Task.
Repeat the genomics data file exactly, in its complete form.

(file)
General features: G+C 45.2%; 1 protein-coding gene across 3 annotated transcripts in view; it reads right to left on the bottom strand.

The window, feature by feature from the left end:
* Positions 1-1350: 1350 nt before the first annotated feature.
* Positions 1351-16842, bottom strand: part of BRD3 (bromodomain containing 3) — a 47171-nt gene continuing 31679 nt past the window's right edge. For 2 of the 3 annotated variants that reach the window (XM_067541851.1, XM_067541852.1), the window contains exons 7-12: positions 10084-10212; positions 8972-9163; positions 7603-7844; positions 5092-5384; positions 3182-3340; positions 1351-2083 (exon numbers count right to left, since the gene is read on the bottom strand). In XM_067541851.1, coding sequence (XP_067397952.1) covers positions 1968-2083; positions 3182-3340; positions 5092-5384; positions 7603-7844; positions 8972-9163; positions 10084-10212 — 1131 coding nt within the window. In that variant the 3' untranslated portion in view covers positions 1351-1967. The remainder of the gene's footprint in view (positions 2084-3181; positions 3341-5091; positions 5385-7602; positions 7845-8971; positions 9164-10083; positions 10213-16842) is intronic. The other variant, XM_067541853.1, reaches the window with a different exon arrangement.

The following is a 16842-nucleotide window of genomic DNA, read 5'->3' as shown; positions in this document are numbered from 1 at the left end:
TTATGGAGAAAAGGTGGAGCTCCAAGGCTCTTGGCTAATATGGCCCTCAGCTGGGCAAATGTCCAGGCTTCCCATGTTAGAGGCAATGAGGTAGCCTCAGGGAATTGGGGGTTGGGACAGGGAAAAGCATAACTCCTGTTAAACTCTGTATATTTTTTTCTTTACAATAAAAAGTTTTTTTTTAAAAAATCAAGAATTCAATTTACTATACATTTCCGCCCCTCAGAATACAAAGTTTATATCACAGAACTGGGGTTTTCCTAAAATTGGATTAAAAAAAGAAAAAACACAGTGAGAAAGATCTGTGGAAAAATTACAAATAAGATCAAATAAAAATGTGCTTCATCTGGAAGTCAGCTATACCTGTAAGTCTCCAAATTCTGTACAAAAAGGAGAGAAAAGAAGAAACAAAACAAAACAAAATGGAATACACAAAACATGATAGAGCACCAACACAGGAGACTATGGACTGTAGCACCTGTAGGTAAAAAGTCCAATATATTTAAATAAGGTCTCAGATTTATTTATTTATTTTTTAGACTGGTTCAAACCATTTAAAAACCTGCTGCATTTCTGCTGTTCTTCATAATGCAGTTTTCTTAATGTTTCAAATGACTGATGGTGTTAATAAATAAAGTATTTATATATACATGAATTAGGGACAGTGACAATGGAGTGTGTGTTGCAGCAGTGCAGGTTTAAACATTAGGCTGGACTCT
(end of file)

General features: G+C 45.2%; 1 protein-coding gene across 3 annotated transcripts in view; it reads right to left on the bottom strand.

The window, feature by feature from the left end:
* Positions 1-1350: 1350 nt before the first annotated feature.
* Positions 1351-16842, bottom strand: part of BRD3 (bromodomain containing 3) — a 47171-nt gene continuing 31679 nt past the window's right edge. For 2 of the 3 annotated variants that reach the window (XM_067541851.1, XM_067541852.1), the window contains exons 7-12: positions 10084-10212; positions 8972-9163; positions 7603-7844; positions 5092-5384; positions 3182-3340; positions 1351-2083 (exon numbers count right to left, since the gene is read on the bottom strand). In XM_067541851.1, coding sequence (XP_067397952.1) covers positions 1968-2083; positions 3182-3340; positions 5092-5384; positions 7603-7844; positions 8972-9163; positions 10084-10212 — 1131 coding nt within the window. In that variant the 3' untranslated portion in view covers positions 1351-1967. The remainder of the gene's footprint in view (positions 2084-3181; positions 3341-5091; positions 5385-7602; positions 7845-8971; positions 9164-10083; positions 10213-16842) is intronic. The other variant, XM_067541853.1, reaches the window with a different exon arrangement.

The following is a 16842-nucleotide window of genomic DNA, read 5'->3' as shown; positions in this document are numbered from 1 at the left end:
TTATGGAGAAAAGGTGGAGCTCCAAGGCTCTTGGCTAATATGGCCCTCAGCTGGGCAAATGTCCAGGCTTCCCATGTTAGAGGCAATGAGGTAGCCTCAGGGAATTGGGGGTTGGGACAGGGAAAAGCATAACTCCTGTTAAACTCTGTATATTTTTTTCTTTACAATAAAAAGTTTTTTTTTAAAAAATCAAGAATTCAATTTACTATACATTTCCGCCCCTCAGAATACAAAGTTTATATCACAGAACTGGGGTTTTCCTAAAATTGGATTAAAAAAAGAAAAAACACAGTGAGAAAGATCTGTGGAAAAATTACAAATAAGATCAAATAAAAATGTGCTTCATCTGGAAGTCAGCTATACCTGTAAGTCTCCAAATTCTGTACAAAAAGGAGAGAAAAGAAGAAACAAAACAAAACAAAATGGAATACACAAAACATGATAGAGCACCAACACAGGAGACTATGGACTGTAGCACCTGTAGGTAAAAAGTCCAATATATTTAAATAAGGTCTCAGATTTATTTATTTATTTTTTAGACTGGTTCAAACCATTTAAAAACCTGCTGCATTTCTGCTGTTCTTCATAATGCAGTTTTCTTAATGTTTCAAATGACTGATGGTGTTAATAAATAAAGTATTTATATATACATGAATTAGGGACAGTGACAATGGAGTGTGTGTTGCAGCAGTGCAGGTTTAAACATTAGGCTGGACTCT